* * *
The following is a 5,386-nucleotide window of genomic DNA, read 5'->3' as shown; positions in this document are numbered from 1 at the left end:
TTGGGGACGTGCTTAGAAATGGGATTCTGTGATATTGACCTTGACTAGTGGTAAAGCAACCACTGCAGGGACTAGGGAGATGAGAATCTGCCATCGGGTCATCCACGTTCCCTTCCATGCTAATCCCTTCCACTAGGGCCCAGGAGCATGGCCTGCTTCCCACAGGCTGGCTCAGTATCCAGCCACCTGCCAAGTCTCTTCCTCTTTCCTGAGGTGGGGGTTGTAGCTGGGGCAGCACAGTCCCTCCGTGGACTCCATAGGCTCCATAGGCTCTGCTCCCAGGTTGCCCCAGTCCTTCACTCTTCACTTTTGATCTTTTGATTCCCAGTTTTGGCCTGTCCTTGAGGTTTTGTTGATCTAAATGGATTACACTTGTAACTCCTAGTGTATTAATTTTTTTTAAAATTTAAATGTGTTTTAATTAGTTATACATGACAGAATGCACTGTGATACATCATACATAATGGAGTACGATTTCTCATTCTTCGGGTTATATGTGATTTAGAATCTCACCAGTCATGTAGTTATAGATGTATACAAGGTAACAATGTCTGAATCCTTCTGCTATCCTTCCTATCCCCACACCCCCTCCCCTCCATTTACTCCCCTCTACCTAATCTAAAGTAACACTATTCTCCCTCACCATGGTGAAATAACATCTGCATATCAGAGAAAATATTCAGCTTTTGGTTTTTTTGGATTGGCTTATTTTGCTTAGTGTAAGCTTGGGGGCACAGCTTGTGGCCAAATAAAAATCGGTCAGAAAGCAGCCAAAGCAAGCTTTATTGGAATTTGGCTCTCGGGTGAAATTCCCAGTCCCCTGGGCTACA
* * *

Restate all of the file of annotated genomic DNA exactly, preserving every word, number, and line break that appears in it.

The following is a 5,386-nucleotide window of genomic DNA, read 5'->3' as shown; positions in this document are numbered from 1 at the left end:
TTGGGGACGTGCTTAGAAATGGGATTCTGTGATATTGACCTTGACTAGTGGTAAAGCAACCACTGCAGGGACTAGGGAGATGAGAATCTGCCATCGGGTCATCCACGTTCCCTTCCATGCTAATCCCTTCCACTAGGGCCCAGGAGCATGGCCTGCTTCCCACAGGCTGGCTCAGTATCCAGCCACCTGCCAAGTCTCTTCCTCTTTCCTGAGGTGGGGGTTGTAGCTGGGGCAGCACAGTCCCTCCGTGGACTCCATAGGCTCCATAGGCTCTGCTCCCAGGTTGCCCCAGTCCTTCACTCTTCACTTTTGATCTTTTGATTCCCAGTTTTGGCCTGTCCTTGAGGTTTTGTTGATCTAAATGGATTACACTTGTAACTCCTAGTGTATTAATTTTTTTTAAAATTTAAATGTGTTTTAATTAGTTATACATGACAGAATGCACTGTGATACATCATACATAATGGAGTACGATTTCTCATTCTTCGGGTTATATGTGATTTAGAATCTCACCAGTCATGTAGTTATAGATGTATACAAGGTAACAATGTCTGAATCCTTCTGCTATCCTTCCTATCCCCACACCCCCTCCCCTCCATTTACTCCCCTCTACCTAATCTAAAGTAACACTATTCTCCCTCACCATGGTGAAATAACATCTGCATATCAGAGAAAATATTCAGCTTTTGGTTTTTTTGGATTGGCTTATTTTGCTTAGTGTAAGCTTGGGGGCACAGCTTGTGGCCAAATAAAAATCGGTCAGAAAGCAGCCAAAGCAAGCTTTATTGGAATTTGGCTCTCGGGTGAAATTCCCAGTCCCCTGGGCTACA